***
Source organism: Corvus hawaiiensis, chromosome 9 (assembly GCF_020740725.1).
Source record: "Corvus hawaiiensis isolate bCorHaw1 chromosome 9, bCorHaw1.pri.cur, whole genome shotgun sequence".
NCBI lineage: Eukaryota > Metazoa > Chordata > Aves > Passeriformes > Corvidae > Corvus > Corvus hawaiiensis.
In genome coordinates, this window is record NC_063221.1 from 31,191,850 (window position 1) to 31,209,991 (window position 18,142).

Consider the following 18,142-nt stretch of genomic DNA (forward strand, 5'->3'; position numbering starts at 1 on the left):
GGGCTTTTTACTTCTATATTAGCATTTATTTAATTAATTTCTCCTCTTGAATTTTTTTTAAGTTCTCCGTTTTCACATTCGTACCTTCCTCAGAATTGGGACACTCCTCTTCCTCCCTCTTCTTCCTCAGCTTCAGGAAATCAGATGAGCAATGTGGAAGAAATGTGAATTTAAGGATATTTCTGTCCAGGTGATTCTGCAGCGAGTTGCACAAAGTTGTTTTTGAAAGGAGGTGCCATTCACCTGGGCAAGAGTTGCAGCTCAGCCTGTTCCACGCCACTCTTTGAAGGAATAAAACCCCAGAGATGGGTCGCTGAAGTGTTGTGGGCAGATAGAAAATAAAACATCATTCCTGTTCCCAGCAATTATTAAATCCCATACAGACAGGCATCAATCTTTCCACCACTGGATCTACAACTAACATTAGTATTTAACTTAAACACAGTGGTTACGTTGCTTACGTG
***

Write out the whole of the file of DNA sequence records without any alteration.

Source organism: Corvus hawaiiensis, chromosome 9 (assembly GCF_020740725.1).
Source record: "Corvus hawaiiensis isolate bCorHaw1 chromosome 9, bCorHaw1.pri.cur, whole genome shotgun sequence".
NCBI lineage: Eukaryota > Metazoa > Chordata > Aves > Passeriformes > Corvidae > Corvus > Corvus hawaiiensis.
In genome coordinates, this window is record NC_063221.1 from 31,191,850 (window position 1) to 31,209,991 (window position 18,142).

Consider the following 18,142-nt stretch of genomic DNA (forward strand, 5'->3'; position numbering starts at 1 on the left):
GGGCTTTTTACTTCTATATTAGCATTTATTTAATTAATTTCTCCTCTTGAATTTTTTTTAAGTTCTCCGTTTTCACATTCGTACCTTCCTCAGAATTGGGACACTCCTCTTCCTCCCTCTTCTTCCTCAGCTTCAGGAAATCAGATGAGCAATGTGGAAGAAATGTGAATTTAAGGATATTTCTGTCCAGGTGATTCTGCAGCGAGTTGCACAAAGTTGTTTTTGAAAGGAGGTGCCATTCACCTGGGCAAGAGTTGCAGCTCAGCCTGTTCCACGCCACTCTTTGAAGGAATAAAACCCCAGAGATGGGTCGCTGAAGTGTTGTGGGCAGATAGAAAATAAAACATCATTCCTGTTCCCAGCAATTATTAAATCCCATACAGACAGGCATCAATCTTTCCACCACTGGATCTACAACTAACATTAGTATTTAACTTAAACACAGTGGTTACGTTGCTTACGTG